Louisiana French (French: français de la Louisiane, Louisiana Creole: françé la lwizyàn) refers to the group of French dialects spoken in the U.S. state of Louisiana and formerly elsewhere in colonial Lower Louisiana. It comprises several distinct varieties. Figures from the United States Census report that roughly 3.5% of Louisianans over the age of 5 reported speaking French or a French-based creole at home. 7% of the population of the state understands and/or speaks French.
|150,000 to 200,000 (2012)|
Blue indicates Louisiana parishes where French is spoken as of 2011. In total, 7% of Louisianans speak French.
The most widely spoken form of Louisiana French is Colonial French, also known as Louisiana French-Choctaw of the Louisiana Creole people. It developed before the arrival of Acadian migrants during the Great Upheaval of the 18th century. Additionally, Louisiana Creole French is a related creole language.
Speakers of Louisiana French are not only the French Creole people but also the Chitimacha, Houma, Biloxi, Tunica, Choctaw, Cajun, Acadian and the French among others. Individuals and groups of individuals, through innovation, adaptation and contact, continually enrich the French language spoken in Louisiana, seasoning it with linguistic features sometimes only found in Louisiana.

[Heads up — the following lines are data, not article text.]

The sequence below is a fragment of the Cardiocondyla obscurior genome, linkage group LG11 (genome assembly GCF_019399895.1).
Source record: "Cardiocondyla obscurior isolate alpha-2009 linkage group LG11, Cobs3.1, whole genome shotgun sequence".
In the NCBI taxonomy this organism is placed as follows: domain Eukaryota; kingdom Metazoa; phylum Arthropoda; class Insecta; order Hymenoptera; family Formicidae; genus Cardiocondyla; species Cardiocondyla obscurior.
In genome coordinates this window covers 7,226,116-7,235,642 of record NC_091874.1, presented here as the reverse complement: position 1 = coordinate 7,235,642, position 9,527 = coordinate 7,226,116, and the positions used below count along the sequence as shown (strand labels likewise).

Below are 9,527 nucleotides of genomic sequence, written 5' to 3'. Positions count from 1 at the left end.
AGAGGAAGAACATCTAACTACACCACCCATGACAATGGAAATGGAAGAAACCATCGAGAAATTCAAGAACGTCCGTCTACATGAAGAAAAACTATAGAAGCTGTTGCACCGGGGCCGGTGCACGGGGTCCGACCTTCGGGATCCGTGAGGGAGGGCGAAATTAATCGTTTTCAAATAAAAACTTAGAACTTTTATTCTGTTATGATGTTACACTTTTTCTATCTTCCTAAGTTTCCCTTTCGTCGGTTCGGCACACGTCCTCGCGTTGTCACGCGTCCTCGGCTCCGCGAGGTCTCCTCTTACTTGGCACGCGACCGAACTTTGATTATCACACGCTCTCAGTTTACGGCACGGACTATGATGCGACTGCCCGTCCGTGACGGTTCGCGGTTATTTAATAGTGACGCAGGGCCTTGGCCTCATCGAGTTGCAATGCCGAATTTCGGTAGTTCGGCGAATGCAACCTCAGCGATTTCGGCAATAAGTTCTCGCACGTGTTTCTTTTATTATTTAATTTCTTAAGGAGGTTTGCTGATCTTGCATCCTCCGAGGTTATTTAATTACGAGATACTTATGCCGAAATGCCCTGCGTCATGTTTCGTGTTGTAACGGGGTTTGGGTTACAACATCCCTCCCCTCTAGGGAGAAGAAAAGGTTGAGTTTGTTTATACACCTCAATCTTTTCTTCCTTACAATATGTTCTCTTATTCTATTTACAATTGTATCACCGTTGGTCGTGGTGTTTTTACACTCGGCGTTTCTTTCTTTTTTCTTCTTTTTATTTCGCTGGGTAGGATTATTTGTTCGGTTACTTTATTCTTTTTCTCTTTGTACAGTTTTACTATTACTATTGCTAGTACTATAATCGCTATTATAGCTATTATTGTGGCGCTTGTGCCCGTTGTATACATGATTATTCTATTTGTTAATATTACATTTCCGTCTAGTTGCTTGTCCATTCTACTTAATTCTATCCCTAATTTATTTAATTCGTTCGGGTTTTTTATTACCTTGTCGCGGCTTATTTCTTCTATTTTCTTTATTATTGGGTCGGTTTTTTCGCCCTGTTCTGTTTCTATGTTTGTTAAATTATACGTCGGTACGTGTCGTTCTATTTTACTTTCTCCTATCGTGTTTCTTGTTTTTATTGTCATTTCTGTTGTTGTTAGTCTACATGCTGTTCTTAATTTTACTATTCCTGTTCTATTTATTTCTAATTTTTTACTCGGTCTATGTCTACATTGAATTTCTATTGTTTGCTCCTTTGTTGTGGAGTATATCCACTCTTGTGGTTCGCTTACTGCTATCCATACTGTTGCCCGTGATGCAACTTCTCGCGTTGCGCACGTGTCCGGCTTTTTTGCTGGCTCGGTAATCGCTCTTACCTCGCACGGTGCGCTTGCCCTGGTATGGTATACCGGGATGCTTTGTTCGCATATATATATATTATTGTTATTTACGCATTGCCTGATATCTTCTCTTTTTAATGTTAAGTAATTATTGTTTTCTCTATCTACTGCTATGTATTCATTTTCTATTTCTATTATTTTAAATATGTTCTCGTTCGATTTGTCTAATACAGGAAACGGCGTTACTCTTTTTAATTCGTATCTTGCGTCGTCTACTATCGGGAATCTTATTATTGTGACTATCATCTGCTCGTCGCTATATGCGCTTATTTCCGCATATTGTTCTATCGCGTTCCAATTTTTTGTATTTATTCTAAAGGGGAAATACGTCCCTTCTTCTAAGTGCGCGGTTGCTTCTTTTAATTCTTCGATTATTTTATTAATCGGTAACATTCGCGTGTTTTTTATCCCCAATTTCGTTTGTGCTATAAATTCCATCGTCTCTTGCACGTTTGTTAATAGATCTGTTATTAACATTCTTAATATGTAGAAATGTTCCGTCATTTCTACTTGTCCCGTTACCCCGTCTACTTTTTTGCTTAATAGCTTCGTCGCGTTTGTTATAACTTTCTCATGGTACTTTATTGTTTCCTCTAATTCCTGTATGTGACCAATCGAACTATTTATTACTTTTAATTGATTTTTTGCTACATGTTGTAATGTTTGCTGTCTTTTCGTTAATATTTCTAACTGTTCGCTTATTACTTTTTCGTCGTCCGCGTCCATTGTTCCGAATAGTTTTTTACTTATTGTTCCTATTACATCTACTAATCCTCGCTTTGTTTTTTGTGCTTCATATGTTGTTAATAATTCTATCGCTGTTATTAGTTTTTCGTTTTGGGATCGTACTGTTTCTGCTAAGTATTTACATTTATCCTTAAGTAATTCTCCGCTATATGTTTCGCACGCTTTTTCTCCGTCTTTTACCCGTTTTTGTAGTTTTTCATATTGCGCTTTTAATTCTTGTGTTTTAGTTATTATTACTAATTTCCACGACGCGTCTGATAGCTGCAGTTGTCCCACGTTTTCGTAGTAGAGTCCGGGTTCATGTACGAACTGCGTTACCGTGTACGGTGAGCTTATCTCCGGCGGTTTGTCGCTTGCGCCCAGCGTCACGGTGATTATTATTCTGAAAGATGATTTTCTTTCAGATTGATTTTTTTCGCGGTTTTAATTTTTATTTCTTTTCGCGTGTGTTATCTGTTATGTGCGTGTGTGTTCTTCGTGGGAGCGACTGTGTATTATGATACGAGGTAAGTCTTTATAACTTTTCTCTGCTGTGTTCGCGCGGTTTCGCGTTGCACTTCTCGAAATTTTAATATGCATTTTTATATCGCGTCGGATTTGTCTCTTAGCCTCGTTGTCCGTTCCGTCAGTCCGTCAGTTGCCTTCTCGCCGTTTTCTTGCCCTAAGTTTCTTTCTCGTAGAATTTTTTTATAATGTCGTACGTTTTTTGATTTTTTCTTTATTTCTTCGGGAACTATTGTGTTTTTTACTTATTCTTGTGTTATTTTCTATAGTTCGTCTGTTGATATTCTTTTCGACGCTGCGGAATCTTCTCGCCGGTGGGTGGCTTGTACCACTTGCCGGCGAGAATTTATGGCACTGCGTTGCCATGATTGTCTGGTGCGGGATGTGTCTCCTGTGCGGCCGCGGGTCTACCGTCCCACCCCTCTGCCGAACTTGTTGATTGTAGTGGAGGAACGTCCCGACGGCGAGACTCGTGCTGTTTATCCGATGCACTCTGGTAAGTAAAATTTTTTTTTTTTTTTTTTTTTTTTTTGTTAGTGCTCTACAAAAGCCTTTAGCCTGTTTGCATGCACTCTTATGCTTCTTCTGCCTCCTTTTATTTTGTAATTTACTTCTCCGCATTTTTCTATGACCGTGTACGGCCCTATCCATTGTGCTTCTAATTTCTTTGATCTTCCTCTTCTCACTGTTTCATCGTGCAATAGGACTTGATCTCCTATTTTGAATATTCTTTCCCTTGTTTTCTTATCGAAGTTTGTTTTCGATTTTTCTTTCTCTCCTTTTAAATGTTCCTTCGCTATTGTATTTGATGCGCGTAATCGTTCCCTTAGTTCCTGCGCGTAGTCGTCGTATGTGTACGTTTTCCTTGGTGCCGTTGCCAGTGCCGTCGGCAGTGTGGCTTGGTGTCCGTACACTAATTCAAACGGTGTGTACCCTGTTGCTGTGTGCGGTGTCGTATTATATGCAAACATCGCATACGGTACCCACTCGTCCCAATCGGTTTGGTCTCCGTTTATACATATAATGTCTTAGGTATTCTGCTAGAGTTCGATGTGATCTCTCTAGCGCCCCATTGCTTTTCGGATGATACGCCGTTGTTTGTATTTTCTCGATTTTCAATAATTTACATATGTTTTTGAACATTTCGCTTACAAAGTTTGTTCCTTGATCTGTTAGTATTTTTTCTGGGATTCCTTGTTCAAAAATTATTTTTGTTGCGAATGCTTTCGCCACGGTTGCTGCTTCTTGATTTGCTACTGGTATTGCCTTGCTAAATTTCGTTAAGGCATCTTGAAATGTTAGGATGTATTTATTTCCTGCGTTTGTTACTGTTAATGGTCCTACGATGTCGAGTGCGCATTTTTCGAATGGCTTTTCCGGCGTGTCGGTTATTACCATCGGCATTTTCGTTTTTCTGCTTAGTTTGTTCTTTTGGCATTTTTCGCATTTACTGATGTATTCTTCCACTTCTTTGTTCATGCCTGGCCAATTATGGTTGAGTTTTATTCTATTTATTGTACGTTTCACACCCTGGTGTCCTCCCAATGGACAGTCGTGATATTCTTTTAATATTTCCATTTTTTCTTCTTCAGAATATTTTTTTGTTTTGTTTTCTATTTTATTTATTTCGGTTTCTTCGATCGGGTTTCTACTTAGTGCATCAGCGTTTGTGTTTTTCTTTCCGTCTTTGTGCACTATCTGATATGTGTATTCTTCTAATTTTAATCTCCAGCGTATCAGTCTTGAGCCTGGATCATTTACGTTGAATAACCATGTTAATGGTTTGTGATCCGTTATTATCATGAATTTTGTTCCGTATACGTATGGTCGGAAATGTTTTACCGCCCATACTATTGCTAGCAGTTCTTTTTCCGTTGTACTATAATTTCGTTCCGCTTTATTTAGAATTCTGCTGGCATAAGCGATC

Louisiana French todayEdit
As of 2011, there are an estimated 150,000 to 200,000 people in Louisiana who speak French. In comparison, there were an estimated one million native French-speakers in Louisiana in about 1968. The dialect is now at risk of extinction as children are no longer taught it formally in schools.
French in Louisiana mediaEdit
French on Louisiana radio stationsEdit
- KRVS 88.7:, Radio Acadie University of Louisiana at Lafayette, Lafayette, Louisiana
- KBON 101.1 FM: Louisiana Proud, Eunice, Louisiana
- KLEB 1600 AM: Golden Meadow, Louisiana